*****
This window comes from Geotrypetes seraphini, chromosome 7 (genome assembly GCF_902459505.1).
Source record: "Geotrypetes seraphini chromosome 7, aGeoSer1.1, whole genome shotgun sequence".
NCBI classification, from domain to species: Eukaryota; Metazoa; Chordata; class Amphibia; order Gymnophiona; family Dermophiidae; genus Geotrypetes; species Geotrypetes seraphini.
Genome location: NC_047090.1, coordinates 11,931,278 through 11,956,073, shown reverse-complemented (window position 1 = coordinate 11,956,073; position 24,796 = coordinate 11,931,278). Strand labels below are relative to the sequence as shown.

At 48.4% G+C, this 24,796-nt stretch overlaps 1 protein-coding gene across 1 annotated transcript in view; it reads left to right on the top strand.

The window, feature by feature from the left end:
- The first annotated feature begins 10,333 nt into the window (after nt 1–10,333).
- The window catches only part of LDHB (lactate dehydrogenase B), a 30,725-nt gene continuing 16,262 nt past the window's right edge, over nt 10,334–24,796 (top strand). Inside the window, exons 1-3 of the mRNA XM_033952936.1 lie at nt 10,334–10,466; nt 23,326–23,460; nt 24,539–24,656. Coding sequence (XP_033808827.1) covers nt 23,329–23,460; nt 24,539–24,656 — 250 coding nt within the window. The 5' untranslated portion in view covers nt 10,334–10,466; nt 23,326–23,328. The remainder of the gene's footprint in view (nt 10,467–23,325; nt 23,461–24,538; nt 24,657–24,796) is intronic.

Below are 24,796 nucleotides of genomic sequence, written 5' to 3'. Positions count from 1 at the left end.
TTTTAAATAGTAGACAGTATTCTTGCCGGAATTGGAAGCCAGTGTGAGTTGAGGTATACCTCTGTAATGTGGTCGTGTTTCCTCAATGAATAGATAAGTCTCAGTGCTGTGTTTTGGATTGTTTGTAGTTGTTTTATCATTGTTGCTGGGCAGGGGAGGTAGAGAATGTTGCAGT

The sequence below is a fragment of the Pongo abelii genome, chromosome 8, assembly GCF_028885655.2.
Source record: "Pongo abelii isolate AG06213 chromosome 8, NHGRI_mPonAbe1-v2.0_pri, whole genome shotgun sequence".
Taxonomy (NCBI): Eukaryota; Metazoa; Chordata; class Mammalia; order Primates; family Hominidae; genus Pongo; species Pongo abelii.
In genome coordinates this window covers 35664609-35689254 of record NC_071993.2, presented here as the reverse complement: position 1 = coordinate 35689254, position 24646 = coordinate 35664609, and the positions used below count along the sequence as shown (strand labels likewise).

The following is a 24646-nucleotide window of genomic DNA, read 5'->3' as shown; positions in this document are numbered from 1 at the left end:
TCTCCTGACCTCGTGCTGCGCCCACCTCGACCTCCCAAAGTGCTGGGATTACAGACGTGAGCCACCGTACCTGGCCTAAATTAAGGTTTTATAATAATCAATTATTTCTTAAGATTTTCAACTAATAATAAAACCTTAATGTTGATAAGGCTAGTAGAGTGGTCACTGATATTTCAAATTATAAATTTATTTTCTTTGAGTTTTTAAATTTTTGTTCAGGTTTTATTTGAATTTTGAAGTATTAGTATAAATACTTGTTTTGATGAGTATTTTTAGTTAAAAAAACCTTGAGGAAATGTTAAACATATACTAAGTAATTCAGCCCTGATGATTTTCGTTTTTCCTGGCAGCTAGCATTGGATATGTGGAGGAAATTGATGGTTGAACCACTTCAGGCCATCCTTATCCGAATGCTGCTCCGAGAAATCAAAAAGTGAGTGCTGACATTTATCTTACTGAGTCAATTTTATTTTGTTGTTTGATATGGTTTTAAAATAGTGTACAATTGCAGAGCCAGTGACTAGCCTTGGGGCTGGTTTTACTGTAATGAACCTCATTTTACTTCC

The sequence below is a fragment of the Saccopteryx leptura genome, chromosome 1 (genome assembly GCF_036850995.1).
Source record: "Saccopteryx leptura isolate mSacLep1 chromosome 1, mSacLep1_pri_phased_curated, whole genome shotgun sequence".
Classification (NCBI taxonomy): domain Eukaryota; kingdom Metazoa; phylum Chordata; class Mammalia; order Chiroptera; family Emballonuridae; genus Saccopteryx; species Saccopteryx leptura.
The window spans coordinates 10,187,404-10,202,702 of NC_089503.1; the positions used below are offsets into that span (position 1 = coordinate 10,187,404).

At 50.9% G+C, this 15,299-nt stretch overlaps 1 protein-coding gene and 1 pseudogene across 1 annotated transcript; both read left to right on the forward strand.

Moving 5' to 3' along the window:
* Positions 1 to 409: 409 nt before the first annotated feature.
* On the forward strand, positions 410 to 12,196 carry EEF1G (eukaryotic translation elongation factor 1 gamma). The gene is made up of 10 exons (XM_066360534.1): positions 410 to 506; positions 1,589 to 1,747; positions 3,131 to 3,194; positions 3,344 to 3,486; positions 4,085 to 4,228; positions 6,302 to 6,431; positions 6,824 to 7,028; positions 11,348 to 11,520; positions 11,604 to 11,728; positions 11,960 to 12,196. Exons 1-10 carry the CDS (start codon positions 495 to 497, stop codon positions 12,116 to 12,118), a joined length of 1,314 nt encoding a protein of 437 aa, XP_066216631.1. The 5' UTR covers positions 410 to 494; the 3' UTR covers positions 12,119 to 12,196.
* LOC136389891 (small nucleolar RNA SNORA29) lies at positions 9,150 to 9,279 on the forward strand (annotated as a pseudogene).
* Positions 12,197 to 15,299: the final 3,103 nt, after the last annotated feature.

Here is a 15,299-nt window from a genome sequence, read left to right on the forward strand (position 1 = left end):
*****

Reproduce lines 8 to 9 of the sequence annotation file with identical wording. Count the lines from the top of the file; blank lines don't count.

- The window catches only part of LDHB (lactate dehydrogenase B), a 30,725-nt gene continuing 16,262 nt past the window's right edge, over nt 10,334–24,796 (top strand). Inside the window, exons 1-3 of the mRNA XM_033952936.1 lie at nt 10,334–10,466; nt 23,326–23,460; nt 24,539–24,656. Coding sequence (XP_033808827.1) covers nt 23,329–23,460; nt 24,539–24,656 — 250 coding nt within the window. The 5' untranslated portion in view covers nt 10,334–10,466; nt 23,326–23,328. The remainder of the gene's footprint in view (nt 10,467–23,325; nt 23,461–24,538; nt 24,657–24,796) is intronic.

Below are 24,796 nucleotides of genomic sequence, written 5' to 3'. Positions count from 1 at the left end.